In his book Domination and the Arts of Resistance: Hidden Transcripts, James Scott has this to say about how revolutionary action often comes about:
The point is simply that the subordinate classes to be found at the base of what we historically call revolutionary movements are typically seeking goals well within their understanding of the ruling ideology.
What is most interesting in Scott’s analysis is that the subordinate classes often buy in to (at least to a degree) the ideology which has been created mostly by and for those in power and in cases where they do not fully “buy in to” the “ruling ideology,” they often make demands and seek goals that fall within the ideology. It is these seemingly banal goals (as opposed to seeking to do away with the system entirely and replace it with another system) are the ones which most often spark revolutionary action.
In other words, those in power construct a ruling ideology that, in part, must offer a justification for itself; this often takes the form of telling the subordinate classes what the ruling classes are doing for them, how they care for/about them, etc. The subordinate classes then seek goals that fit into the constructed ideology and force the hand of those in power. So Scott says that
it is reasonably clear that some of the most striking episodes of violent conflict have occurred between a dominant elite and a rank-and-file mass of subordinates seeking objectives that could, in principle, be accommodated within the prevailing social order.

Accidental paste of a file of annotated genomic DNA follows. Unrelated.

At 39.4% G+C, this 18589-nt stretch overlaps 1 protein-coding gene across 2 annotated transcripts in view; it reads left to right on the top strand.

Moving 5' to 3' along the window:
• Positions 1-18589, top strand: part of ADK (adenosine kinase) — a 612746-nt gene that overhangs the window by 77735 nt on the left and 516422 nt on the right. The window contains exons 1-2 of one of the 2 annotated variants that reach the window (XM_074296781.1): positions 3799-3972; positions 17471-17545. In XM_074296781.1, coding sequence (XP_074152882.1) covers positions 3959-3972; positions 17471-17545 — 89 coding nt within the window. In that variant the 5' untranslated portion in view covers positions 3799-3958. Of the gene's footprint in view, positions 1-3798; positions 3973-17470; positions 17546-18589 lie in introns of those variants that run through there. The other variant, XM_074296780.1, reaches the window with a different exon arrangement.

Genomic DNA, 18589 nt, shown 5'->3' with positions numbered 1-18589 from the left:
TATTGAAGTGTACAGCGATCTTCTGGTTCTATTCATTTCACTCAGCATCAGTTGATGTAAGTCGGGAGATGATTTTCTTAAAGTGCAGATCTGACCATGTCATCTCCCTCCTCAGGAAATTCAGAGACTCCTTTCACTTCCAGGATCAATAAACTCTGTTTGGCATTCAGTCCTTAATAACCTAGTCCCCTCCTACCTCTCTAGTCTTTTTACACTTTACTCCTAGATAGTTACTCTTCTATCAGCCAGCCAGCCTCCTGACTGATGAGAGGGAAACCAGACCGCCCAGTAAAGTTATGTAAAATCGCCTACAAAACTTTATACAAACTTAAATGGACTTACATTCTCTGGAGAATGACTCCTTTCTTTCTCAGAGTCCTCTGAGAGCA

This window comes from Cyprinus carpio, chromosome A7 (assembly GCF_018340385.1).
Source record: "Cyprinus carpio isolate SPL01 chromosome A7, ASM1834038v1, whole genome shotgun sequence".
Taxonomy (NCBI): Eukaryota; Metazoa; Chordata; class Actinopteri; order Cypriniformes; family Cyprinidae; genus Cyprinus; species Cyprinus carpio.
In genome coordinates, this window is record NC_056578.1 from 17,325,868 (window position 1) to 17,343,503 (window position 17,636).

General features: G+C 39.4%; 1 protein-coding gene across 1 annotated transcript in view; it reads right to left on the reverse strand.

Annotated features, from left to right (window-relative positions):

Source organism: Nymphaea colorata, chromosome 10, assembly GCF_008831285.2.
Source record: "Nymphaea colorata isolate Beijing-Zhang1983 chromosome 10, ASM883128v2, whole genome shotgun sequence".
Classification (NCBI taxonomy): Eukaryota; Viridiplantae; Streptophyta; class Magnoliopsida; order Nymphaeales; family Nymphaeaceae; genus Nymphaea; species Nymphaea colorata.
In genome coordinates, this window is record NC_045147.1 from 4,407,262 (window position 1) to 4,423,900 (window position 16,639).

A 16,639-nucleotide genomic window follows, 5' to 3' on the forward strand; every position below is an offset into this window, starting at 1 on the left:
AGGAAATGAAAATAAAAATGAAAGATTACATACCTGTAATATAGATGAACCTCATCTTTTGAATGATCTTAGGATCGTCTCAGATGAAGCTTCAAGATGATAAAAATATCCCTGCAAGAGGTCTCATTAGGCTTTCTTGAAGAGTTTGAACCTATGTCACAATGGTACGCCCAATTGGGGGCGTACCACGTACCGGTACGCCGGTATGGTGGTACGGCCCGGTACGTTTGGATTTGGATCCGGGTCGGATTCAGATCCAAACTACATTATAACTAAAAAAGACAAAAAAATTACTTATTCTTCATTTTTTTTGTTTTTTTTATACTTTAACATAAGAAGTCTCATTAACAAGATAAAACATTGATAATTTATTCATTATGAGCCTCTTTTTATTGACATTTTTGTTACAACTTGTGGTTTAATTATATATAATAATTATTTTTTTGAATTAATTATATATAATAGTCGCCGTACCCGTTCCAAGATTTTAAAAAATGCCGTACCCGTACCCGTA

Thus, the subordinates put those in power in a precarious situation: either be outed as a hypocrite or acquiesce. Scott’s argument, through the first half of the book that I have read thus far, puts theories about domination and resistance in very understandable terms and has given me another lens through which to see the recent Arab Spring protests, the Tea Party protests, and now the Occupy Wall Street protests. In every case, the demands, at least initially, have been well within the ruling ideology – that is, there were calls for “reform” of government and regulations on the financial sector, etc., but in most cases the calls have not been for the complete downfall of a system. It is notable, then, that in Tunisia, Egypt, and Libya it was total downfall of a system (or at least total downfall of one representation of a system) that resulted. Thus lending support to Scott’s observation that some of the most dramatic results come about from initial demands that are well within the bounds of the system.
I don’t have any great takeaways to leave you with, but I definitely think Scott is on to something. If you’re looking for a good read on these issues over the upcoming Thanksgiving break I would definitely recommend Scott’s work, as he looks at the “public transcript” that is created and maintained and the “hidden transcripts” that are constructed both by those in power and those under power.